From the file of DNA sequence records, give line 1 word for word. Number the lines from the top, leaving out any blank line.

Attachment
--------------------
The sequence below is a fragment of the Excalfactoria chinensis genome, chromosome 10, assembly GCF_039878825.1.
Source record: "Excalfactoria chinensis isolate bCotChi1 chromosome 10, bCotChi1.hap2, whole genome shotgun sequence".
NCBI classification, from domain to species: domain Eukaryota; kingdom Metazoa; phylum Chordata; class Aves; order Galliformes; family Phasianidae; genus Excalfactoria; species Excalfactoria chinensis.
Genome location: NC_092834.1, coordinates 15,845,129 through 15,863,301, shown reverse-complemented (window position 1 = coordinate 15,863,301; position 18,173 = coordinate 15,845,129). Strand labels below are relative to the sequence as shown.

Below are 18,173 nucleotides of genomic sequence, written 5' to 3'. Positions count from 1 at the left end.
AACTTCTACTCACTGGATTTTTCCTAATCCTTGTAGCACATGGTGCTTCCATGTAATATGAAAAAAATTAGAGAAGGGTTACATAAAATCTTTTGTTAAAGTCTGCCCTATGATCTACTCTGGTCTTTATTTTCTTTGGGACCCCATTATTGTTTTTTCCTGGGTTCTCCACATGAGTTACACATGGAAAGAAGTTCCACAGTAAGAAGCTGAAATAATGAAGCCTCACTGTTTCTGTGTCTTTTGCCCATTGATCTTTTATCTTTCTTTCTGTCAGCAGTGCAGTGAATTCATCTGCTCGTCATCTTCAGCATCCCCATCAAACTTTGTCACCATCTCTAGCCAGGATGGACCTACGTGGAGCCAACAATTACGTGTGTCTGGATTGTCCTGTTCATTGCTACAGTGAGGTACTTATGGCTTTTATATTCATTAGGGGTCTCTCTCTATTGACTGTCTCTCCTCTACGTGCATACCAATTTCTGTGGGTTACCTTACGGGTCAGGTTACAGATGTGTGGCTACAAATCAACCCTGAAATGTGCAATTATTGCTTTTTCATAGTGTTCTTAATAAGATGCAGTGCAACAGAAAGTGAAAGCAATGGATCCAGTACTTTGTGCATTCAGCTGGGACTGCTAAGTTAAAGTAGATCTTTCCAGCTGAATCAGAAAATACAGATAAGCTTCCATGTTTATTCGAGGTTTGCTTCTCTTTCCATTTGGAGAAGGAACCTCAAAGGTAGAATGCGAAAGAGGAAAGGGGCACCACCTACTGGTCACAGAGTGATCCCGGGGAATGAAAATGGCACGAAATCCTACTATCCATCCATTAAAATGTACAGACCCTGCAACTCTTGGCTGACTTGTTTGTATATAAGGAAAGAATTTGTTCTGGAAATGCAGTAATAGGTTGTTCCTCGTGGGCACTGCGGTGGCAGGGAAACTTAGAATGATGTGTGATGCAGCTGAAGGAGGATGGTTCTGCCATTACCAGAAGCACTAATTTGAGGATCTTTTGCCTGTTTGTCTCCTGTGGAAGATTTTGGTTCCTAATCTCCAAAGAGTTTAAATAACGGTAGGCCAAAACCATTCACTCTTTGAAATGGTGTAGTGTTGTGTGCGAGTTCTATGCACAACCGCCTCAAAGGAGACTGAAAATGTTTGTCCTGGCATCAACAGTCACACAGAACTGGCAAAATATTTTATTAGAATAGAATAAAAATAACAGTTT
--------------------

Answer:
The sequence below is a fragment of the Excalfactoria chinensis genome, chromosome 10, assembly GCF_039878825.1.